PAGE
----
Icon? Sentiment? A wish for simpler times? Harnessing of strength and power? What is it that makes the Budweiser Clydesdales so popular among people the world over? Even people who have never touched a horse exclaim in awe when they first see one of Anheuser-Busch’s eight-horse hitches of Budweiser Clydesdales or have a chance to get close to one of these special horses. The Clydesdale TV commercials created by Anheuser-Busch are discussed at work, circulated via e-mail, and even a few laughs and tears are shed over their content, which often contains no humans except as a backdrop for the animals.

We are going to take you behind the scenes of the Budweiser Clydesdales–one of the most recognized corporate symbols in the world–for an up-close and personal look at them and the people who manage them across the country.

History of the Breed

Prior to the advent of the mechanized age, most goods were hauled to market by horse-drawn wagons. Produce from farms was brought to towns and cities, or to the railheads in later times, by the sheer brute strength of big horses.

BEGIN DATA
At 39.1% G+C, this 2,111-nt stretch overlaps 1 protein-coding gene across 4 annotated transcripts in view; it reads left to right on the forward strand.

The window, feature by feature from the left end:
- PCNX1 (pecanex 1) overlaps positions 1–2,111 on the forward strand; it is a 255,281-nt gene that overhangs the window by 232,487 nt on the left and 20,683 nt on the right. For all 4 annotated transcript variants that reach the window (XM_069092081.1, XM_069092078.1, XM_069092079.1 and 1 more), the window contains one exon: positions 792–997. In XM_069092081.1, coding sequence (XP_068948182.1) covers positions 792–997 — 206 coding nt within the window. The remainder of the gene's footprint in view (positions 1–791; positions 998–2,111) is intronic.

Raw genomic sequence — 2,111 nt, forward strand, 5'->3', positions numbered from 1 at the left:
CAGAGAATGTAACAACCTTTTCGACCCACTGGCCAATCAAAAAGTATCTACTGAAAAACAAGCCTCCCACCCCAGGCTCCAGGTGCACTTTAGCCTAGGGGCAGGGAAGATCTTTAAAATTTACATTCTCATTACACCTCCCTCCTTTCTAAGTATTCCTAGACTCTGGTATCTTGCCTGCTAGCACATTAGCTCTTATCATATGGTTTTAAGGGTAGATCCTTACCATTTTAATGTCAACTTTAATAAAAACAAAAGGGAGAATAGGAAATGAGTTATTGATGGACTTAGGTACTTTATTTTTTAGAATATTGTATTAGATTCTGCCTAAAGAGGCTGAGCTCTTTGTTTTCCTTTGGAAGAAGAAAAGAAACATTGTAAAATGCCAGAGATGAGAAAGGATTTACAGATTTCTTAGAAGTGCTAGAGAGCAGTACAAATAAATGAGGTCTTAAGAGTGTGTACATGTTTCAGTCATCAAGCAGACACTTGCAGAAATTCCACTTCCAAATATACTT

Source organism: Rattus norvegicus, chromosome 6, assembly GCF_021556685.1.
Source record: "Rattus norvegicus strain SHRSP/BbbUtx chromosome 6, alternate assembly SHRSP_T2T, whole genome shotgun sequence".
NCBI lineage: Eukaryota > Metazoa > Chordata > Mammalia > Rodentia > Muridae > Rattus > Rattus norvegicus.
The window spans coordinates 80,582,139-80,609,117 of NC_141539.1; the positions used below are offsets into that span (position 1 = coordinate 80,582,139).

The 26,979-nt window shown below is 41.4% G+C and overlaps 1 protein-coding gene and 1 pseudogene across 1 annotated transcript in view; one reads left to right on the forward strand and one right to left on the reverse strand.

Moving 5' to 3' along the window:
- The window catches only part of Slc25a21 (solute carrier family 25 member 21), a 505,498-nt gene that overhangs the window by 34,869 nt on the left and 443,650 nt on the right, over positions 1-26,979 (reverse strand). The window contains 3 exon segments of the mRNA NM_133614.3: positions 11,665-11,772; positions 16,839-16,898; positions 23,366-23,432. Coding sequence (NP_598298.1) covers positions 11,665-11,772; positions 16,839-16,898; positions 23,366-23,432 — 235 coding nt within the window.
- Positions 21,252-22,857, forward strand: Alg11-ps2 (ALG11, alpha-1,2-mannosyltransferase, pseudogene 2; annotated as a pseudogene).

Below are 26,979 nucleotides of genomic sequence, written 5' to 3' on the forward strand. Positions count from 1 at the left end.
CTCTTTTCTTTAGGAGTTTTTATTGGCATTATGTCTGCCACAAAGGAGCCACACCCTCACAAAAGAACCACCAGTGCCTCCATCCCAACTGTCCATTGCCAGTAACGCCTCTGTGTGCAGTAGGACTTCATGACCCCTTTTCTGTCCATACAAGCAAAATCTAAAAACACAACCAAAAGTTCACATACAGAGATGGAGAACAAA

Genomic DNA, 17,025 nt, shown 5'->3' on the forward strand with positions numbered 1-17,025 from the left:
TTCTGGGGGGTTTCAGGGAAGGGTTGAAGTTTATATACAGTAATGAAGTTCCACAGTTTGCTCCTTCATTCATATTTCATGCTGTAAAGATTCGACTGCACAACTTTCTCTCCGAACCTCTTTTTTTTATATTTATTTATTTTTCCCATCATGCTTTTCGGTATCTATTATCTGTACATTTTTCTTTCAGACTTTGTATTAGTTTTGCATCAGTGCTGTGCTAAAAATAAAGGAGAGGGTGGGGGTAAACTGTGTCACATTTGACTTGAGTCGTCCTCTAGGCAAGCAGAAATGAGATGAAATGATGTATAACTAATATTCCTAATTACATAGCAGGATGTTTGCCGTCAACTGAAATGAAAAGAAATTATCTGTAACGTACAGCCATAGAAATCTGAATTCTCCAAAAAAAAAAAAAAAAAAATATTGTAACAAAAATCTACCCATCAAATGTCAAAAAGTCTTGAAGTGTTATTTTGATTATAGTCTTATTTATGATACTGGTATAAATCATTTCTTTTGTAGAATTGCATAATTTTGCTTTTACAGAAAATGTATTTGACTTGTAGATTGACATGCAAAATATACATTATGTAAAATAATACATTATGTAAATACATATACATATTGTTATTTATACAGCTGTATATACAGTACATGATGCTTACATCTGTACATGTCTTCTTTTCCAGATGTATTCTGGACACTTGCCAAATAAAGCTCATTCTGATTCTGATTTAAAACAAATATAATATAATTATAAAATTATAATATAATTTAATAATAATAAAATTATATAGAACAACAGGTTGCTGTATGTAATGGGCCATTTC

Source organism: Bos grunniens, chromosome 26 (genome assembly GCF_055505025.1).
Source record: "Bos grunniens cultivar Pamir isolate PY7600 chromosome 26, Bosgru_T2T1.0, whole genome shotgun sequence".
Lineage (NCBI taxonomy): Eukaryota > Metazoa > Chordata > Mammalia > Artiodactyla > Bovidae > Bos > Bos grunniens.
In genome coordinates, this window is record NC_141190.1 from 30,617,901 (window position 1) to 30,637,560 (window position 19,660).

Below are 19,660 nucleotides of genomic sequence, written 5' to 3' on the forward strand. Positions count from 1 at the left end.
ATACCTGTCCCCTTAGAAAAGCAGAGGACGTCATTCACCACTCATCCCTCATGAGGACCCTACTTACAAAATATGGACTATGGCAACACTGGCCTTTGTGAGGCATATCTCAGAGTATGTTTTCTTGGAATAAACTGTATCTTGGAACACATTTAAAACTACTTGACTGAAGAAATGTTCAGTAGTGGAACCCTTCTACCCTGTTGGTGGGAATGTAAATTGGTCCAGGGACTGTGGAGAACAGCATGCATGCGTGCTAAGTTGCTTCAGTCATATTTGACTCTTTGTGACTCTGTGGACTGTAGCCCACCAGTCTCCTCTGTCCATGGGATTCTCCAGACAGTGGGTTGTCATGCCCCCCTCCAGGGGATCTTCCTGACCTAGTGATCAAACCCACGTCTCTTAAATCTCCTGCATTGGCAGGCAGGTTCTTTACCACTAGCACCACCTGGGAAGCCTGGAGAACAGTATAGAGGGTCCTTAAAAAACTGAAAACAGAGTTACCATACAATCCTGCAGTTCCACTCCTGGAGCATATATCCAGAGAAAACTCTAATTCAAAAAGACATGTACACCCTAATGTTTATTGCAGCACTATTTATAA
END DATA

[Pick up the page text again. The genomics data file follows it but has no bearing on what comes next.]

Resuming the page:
A Budweiser Clydesdale hitch consists of eight horses. The first two horses closest to the wagon pull most of the weight. Those “wheel” horses are usually bigger than the other horses on the hitch for that simple reason. The next pair out from the wagon, the “body horses,” will also bear some of the burden, and they are slightly smaller than the wheel pair. Then you have a slightly smaller team in the middle called the “swing team.” The two horses in front are called the “lead team” and are the smallest horses on the hitch.

The lead horses generally are not as heavy-bodied and have a higher leg action. They are the “show” horses of the hitch that give the flash to the team. With all that fire, they also must be obedient in order to take direction from the driver, who